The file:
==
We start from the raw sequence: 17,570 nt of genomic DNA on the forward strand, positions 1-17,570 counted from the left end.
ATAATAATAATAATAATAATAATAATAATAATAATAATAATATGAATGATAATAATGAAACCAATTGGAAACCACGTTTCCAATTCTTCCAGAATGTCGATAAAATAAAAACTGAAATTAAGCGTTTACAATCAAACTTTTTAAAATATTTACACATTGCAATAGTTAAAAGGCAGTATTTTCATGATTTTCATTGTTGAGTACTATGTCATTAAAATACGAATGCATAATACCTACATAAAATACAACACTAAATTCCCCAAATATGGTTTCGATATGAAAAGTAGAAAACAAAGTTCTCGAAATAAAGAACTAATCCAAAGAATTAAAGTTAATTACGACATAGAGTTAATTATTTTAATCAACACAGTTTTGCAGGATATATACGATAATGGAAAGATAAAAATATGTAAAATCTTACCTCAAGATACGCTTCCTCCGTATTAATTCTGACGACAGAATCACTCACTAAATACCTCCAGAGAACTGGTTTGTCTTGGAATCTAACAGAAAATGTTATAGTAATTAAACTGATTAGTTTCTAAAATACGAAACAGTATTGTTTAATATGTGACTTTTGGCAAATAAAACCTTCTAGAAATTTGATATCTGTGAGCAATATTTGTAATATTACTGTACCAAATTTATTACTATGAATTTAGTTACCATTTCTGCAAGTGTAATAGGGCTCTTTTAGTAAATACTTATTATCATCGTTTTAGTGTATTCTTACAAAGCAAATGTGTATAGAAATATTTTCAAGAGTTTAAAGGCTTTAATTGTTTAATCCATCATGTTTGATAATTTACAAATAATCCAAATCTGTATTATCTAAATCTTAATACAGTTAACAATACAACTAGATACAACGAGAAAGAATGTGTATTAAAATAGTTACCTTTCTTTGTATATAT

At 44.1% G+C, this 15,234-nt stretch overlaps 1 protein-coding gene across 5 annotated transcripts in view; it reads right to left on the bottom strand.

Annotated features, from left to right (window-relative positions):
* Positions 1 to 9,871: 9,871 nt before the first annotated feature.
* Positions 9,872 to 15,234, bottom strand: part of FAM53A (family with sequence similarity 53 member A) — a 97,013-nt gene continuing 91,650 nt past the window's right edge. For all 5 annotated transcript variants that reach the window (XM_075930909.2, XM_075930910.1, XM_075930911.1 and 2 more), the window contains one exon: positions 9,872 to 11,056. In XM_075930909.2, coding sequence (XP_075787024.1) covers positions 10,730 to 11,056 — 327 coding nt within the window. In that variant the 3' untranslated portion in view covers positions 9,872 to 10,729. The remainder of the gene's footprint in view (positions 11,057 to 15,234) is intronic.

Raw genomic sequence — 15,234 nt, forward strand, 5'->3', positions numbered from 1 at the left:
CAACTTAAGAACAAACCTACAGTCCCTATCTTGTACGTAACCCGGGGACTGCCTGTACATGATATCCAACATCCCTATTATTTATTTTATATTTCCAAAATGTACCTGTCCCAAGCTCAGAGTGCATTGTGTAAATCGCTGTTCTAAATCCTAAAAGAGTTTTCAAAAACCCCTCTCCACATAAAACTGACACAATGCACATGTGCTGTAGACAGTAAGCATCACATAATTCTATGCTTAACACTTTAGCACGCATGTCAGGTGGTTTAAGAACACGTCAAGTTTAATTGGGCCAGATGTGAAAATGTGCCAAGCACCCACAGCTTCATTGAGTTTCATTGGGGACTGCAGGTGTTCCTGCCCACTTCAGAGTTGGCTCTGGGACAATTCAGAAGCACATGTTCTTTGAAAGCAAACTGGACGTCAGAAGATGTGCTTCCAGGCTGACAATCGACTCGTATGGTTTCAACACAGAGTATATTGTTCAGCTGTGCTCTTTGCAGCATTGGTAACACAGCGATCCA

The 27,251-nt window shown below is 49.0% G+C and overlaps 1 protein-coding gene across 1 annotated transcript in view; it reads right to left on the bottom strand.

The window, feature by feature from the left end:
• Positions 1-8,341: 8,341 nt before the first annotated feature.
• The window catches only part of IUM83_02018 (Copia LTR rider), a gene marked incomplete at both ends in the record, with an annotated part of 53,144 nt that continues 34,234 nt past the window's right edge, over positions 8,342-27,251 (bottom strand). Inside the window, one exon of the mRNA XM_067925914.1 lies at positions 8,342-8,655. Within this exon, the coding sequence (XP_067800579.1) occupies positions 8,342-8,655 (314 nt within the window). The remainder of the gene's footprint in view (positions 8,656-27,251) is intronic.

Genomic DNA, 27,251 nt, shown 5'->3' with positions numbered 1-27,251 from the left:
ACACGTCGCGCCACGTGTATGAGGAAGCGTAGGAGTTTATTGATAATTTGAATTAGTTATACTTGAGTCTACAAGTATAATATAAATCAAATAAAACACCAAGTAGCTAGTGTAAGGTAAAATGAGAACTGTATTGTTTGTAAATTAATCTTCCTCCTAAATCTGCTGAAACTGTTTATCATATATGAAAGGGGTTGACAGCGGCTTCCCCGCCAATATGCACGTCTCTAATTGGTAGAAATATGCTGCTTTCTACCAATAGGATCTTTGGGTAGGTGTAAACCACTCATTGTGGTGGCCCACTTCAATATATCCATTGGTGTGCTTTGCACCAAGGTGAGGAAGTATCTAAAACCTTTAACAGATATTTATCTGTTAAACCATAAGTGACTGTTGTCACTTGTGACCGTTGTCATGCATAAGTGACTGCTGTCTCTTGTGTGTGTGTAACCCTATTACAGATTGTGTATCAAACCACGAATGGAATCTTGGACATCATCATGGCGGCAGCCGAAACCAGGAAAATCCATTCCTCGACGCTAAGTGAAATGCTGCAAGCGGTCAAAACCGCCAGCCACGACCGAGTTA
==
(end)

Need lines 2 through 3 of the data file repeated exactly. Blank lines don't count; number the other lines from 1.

ATAATAATAATAATAATAATAATAATAATAATAATAATAATATGAATGATAATAATGAAACCAATTGGAAACCACGTTTCCAATTCTTCCAGAATGTCGATAAAATAAAAACTGAAATTAAGCGTTTACAATCAAACTTTTTAAAATATTTACACATTGCAATAGTTAAAAGGCAGTATTTTCATGATTTTCATTGTTGAGTACTATGTCATTAAAATACGAATGCATAATACCTACATAAAATACAACACTAAATTCCCCAAATATGGTTTCGATATGAAAAGTAGAAAACAAAGTTCTCGAAATAAAGAACTAATCCAAAGAATTAAAGTTAATTACGACATAGAGTTAATTATTTTAATCAACACAGTTTTGCAGGATATATACGATAATGGAAAGATAAAAATATGTAAAATCTTACCTCAAGATACGCTTCCTCCGTATTAATTCTGACGACAGAATCACTCACTAAATACCTCCAGAGAACTGGTTTGTCTTGGAATCTAACAGAAAATGTTATAGTAATTAAACTGATTAGTTTCTAAAATACGAAACAGTATTGTTTAATATGTGACTTTTGGCAAATAAAACCTTCTAGAAATTTGATATCTGTGAGCAATATTTGTAATATTACTGTACCAAATTTATTACTATGAATTTAGTTACCATTTCTGCAAGTGTAATAGGGCTCTTTTAGTAAATACTTATTATCATCGTTTTAGTGTATTCTTACAAAGCAAATGTGTATAGAAATATTTTCAAGAGTTTAAAGGCTTTAATTGTTTAATCCATCATGTTTGATAATTTACAAATAATCCAAATCTGTATTATCTAAATCTTAATACAGTTAACAATACAACTAGATACAACGAGAAAGAATGTGTATTAAAATAGTTACCTTTCTTTGTATATAT

At 44.1% G+C, this 15,234-nt stretch overlaps 1 protein-coding gene across 5 annotated transcripts in view; it reads right to left on the bottom strand.